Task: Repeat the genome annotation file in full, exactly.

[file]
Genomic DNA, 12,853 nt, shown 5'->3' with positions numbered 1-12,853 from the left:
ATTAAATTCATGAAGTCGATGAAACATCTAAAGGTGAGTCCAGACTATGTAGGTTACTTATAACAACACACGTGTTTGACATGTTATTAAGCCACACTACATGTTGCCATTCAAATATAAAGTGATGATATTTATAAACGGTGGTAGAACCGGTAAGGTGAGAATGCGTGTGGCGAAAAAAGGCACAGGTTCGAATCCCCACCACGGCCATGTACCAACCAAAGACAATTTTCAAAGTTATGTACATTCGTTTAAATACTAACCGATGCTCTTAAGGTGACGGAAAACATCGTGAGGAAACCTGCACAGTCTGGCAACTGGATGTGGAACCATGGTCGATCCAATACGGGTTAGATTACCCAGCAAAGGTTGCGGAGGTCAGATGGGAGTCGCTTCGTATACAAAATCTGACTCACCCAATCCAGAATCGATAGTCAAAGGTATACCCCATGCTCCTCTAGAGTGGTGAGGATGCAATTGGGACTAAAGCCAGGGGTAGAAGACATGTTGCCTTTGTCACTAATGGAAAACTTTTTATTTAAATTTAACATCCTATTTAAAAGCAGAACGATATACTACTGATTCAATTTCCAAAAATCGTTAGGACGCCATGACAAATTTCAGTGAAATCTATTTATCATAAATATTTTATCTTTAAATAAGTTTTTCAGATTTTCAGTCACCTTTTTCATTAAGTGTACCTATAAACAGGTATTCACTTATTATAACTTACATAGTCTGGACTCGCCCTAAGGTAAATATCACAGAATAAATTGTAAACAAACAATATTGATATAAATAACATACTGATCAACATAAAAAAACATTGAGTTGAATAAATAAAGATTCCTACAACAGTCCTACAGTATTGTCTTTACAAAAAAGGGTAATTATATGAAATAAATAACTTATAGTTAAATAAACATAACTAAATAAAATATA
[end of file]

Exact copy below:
Genomic DNA, 12,853 nt, shown 5'->3' with positions numbered 1-12,853 from the left:
ATTAAATTCATGAAGTCGATGAAACATCTAAAGGTGAGTCCAGACTATGTAGGTTACTTATAACAACACACGTGTTTGACATGTTATTAAGCCACACTACATGTTGCCATTCAAATATAAAGTGATGATATTTATAAACGGTGGTAGAACCGGTAAGGTGAGAATGCGTGTGGCGAAAAAAGGCACAGGTTCGAATCCCCACCACGGCCATGTACCAACCAAAGACAATTTTCAAAGTTATGTACATTCGTTTAAATACTAACCGATGCTCTTAAGGTGACGGAAAACATCGTGAGGAAACCTGCACAGTCTGGCAACTGGATGTGGAACCATGGTCGATCCAATACGGGTTAGATTACCCAGCAAAGGTTGCGGAGGTCAGATGGGAGTCGCTTCGTATACAAAATCTGACTCACCCAATCCAGAATCGATAGTCAAAGGTATACCCCATGCTCCTCTAGAGTGGTGAGGATGCAATTGGGACTAAAGCCAGGGGTAGAAGACATGTTGCCTTTGTCACTAATGGAAAACTTTTTATTTAAATTTAACATCCTATTTAAAAGCAGAACGATATACTACTGATTCAATTTCCAAAAATCGTTAGGACGCCATGACAAATTTCAGTGAAATCTATTTATCATAAATATTTTATCTTTAAATAAGTTTTTCAGATTTTCAGTCACCTTTTTCATTAAGTGTACCTATAAACAGGTATTCACTTATTATAACTTACATAGTCTGGACTCGCCCTAAGGTAAATATCACAGAATAAATTGTAAACAAACAATATTGATATAAATAACATACTGATCAACATAAAAAAACATTGAGTTGAATAAATAAAGATTCCTACAACAGTCCTACAGTATTGTCTTTACAAAAAAGGGTAATTATATGAAATAAATAACTTATAGTTAAATAAACATAACTAAATAAAATATA